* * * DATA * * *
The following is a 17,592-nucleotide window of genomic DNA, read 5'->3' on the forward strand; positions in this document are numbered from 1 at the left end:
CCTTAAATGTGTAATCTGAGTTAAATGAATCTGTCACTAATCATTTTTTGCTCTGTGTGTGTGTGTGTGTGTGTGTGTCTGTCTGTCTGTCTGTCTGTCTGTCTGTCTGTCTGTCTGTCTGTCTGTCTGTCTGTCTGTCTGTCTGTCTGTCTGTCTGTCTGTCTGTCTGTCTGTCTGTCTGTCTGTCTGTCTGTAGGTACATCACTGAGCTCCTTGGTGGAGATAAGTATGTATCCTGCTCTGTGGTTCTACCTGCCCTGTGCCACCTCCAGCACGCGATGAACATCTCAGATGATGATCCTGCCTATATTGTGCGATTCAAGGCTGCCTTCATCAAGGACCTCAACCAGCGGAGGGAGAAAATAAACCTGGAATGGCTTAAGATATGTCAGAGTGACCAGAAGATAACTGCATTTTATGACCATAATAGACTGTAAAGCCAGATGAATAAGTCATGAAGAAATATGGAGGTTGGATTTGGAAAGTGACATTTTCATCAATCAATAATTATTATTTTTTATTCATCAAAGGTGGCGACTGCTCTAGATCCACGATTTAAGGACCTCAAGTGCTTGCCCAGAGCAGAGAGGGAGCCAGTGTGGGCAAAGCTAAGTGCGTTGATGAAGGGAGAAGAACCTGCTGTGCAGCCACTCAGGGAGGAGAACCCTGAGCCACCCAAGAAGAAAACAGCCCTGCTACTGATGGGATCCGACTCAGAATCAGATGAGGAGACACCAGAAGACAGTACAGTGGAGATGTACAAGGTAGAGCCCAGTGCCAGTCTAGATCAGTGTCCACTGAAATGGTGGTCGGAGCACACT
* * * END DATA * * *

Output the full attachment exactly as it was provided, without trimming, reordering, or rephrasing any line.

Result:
The following is a 17,592-nucleotide window of genomic DNA, read 5'->3' on the forward strand; positions in this document are numbered from 1 at the left end:
CCTTAAATGTGTAATCTGAGTTAAATGAATCTGTCACTAATCATTTTTTGCTCTGTGTGTGTGTGTGTGTGTGTGTGTCTGTCTGTCTGTCTGTCTGTCTGTCTGTCTGTCTGTCTGTCTGTCTGTCTGTCTGTCTGTCTGTCTGTCTGTCTGTCTGTCTGTCTGTCTGTCTGTCTGTCTGTCTGTCTGTCTGTAGGTACATCACTGAGCTCCTTGGTGGAGATAAGTATGTATCCTGCTCTGTGGTTCTACCTGCCCTGTGCCACCTCCAGCACGCGATGAACATCTCAGATGATGATCCTGCCTATATTGTGCGATTCAAGGCTGCCTTCATCAAGGACCTCAACCAGCGGAGGGAGAAAATAAACCTGGAATGGCTTAAGATATGTCAGAGTGACCAGAAGATAACTGCATTTTATGACCATAATAGACTGTAAAGCCAGATGAATAAGTCATGAAGAAATATGGAGGTTGGATTTGGAAAGTGACATTTTCATCAATCAATAATTATTATTTTTTATTCATCAAAGGTGGCGACTGCTCTAGATCCACGATTTAAGGACCTCAAGTGCTTGCCCAGAGCAGAGAGGGAGCCAGTGTGGGCAAAGCTAAGTGCGTTGATGAAGGGAGAAGAACCTGCTGTGCAGCCACTCAGGGAGGAGAACCCTGAGCCACCCAAGAAGAAAACAGCCCTGCTACTGATGGGATCCGACTCAGAATCAGATGAGGAGACACCAGAAGACAGTACAGTGGAGATGTACAAGGTAGAGCCCAGTGCCAGTCTAGATCAGTGTCCACTGAAATGGTGGTCGGAGCACACT